One of the coolest parts about our family’s experience with 4-H, especially being part of our local Wildlife Watchers club, has been learning how to landscape to attract birds and butterflies.
Our “garden,” such as it is, is a work in progress, but it’s getting there. And we’ve got proof – a bunch of spring wildlife has arrived in recent weeks.
We’ve got a bunch of bunnies… squirrels… chipmunks… slugs… and plenty of robins. We do occasionally get hummingbirds, though we haven’t seen any so far this year, but we did spot this beautiful fellow for the first time in our yard last week.
He’s an American Goldfinch. Sarah was pretty sure that’s what type of bird it was – “some kind of goldfinch,” she said – but we pulled our our trustiest bird book (a 1970s copy of Birds of North America, almost a family heirloom!) to double-check, and then found she was very right!
Interestingly, one thing we watched this tiny bird do was jump on our dandelion stems, pushing them so that the puff at the top of the now-withering dandelion was more at his level before eating the dandelions.
Sarah said, “I wonder what he normally eats!” Well, enter the bird book, which tells us…
Dandelions are one of their favorite snacks! Reason #100 why I’m glad we, unlike most of our neighbors, haven’t hired a lawn service to get rid of them!
Our other visitor was a bit more uncommon – and a little more tragic. We came home from the state alpaca owners’ show (another 4-H involvement!) and I said, “Wait, what’s on our window?!”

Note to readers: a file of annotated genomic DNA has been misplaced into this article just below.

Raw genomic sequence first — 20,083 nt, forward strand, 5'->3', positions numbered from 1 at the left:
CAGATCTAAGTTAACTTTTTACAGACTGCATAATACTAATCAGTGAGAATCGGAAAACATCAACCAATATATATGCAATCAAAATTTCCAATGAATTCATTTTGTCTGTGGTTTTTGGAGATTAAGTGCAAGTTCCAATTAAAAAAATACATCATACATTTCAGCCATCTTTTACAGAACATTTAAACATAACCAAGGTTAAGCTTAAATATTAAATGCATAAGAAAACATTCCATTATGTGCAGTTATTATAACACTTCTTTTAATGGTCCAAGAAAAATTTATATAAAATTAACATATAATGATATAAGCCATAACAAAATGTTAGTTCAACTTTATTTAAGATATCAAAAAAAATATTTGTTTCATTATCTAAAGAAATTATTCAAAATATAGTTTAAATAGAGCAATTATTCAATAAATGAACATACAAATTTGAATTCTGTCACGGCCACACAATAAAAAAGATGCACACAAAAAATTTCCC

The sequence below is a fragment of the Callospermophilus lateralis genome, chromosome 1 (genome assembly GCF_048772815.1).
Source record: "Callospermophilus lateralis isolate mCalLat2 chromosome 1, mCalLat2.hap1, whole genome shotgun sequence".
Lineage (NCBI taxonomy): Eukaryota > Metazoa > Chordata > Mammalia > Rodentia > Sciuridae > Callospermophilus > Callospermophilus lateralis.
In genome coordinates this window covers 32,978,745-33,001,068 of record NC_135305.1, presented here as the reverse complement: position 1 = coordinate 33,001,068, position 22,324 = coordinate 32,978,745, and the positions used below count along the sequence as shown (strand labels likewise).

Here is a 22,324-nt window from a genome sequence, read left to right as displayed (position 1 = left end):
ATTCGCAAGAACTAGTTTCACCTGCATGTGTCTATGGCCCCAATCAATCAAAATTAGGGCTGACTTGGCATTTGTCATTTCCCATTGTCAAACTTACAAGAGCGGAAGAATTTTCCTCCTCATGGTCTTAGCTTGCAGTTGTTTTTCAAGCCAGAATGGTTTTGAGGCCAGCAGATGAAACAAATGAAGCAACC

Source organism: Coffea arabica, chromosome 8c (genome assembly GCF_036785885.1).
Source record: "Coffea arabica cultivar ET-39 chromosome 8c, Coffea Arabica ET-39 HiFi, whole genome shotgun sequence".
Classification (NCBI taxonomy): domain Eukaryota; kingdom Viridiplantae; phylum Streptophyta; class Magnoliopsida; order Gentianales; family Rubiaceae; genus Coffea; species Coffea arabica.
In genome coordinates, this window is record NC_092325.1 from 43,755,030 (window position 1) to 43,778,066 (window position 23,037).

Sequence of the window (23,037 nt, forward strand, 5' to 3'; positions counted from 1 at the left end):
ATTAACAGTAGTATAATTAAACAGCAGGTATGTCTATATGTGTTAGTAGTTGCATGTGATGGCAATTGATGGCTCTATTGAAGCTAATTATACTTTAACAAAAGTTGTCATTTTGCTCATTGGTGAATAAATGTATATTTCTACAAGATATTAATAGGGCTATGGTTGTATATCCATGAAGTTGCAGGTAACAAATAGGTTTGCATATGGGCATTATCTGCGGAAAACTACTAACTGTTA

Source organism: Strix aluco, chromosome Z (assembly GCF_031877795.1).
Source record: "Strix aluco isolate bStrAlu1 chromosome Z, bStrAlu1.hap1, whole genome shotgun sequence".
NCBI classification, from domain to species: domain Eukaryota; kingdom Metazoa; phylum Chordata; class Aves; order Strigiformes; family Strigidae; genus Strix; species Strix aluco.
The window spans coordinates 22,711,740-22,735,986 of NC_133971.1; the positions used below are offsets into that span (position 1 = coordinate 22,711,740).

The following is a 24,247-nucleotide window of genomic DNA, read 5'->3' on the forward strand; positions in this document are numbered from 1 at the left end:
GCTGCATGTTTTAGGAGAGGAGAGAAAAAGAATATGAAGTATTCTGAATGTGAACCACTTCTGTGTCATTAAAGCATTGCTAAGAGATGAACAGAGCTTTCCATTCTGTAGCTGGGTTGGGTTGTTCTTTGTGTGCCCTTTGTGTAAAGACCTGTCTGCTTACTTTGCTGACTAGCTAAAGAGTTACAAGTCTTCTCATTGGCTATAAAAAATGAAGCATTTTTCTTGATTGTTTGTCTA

A closer look showed THIS:
Which, as it turns out (and after we investigated from inside as well and got a good close-up of the antennae)… is a luna moth!
This identification, too, came from one of our many wildlife books, this time an Eyewitness Books guide to butterflies and moths. We actually have better “ID guides” for moths and butterflies, but Sarah found this one and I said, “Well, we can page through and see…” and lo and behold, here it was!
The one in the book is an Indian moon moth, but there are many variants of the moon moth or luna moth, Actias selene.
After doing some extra reading online (thanks to a gentleman who breeds these from his home in Canada!), we realized that our moth was looking for a mate. She (we think) fought the good fight, but we may have caught her on the post-mating downcycle, which is pretty short.
It turns out that adult luna moths don’t even have a proboscis or mouth – no way to eat. They only live as adults for about a week, and they do so entirely subsisting on food from their caterpillar stage.
This moth held on to our window for quite a while, but it was a SUPER windy day, so eventually it fell to the ground, whereupon Chris and I, ridiculous nature-lovers, carefully scooped it up along with the mulch it was clinging to and helped it to a nearby lilac tree, where again it hung on through some ridiculous weather. We thought it flew away, and maybe it had – but later, Chris found it on the ground under the tree, bedraggled, wings torn, but still kicking!
So back on the tree we helped it get, and the next day, it appeared to be totally gone. We’re going to say it flew away, because… yeah. I got emotionally invested in a moth. (Moreso than Sarah, actually, though she certainly kept close tabs on it!)
I love having a home where we attract beautiful wild things! (Of the animal and human kind…)